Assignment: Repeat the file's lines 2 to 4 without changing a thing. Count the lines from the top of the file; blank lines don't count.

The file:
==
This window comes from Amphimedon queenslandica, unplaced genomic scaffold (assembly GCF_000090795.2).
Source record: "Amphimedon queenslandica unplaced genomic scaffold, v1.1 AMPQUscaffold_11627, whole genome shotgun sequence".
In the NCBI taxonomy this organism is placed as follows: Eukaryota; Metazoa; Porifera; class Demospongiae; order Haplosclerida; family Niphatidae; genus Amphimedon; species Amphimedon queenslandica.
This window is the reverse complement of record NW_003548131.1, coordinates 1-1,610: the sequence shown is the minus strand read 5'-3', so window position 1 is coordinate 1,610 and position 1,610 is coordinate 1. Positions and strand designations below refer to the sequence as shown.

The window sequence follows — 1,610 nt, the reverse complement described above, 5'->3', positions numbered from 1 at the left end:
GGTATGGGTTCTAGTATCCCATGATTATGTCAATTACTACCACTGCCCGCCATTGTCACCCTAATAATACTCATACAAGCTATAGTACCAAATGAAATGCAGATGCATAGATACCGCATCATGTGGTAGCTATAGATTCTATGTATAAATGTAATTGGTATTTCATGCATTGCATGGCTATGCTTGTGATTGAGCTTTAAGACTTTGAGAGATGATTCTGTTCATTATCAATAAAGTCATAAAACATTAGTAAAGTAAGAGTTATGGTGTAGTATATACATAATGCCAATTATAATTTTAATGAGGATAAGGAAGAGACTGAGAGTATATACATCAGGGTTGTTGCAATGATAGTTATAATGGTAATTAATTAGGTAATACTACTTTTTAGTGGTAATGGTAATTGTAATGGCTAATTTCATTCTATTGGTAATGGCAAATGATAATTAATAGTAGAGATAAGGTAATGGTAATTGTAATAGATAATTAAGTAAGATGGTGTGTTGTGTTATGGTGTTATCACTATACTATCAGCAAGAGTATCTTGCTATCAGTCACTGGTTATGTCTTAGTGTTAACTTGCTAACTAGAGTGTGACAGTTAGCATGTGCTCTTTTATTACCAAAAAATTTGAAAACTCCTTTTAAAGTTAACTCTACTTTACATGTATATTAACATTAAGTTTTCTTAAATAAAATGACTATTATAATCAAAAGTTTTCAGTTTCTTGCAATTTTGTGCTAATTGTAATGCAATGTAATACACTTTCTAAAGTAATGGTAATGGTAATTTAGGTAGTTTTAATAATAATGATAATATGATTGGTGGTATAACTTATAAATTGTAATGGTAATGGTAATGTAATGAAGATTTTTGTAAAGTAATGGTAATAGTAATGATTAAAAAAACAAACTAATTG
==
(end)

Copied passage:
Source record: "Amphimedon queenslandica unplaced genomic scaffold, v1.1 AMPQUscaffold_11627, whole genome shotgun sequence".
In the NCBI taxonomy this organism is placed as follows: Eukaryota; Metazoa; Porifera; class Demospongiae; order Haplosclerida; family Niphatidae; genus Amphimedon; species Amphimedon queenslandica.
This window is the reverse complement of record NW_003548131.1, coordinates 1-1,610: the sequence shown is the minus strand read 5'-3', so window position 1 is coordinate 1,610 and position 1,610 is coordinate 1. Positions and strand designations below refer to the sequence as shown.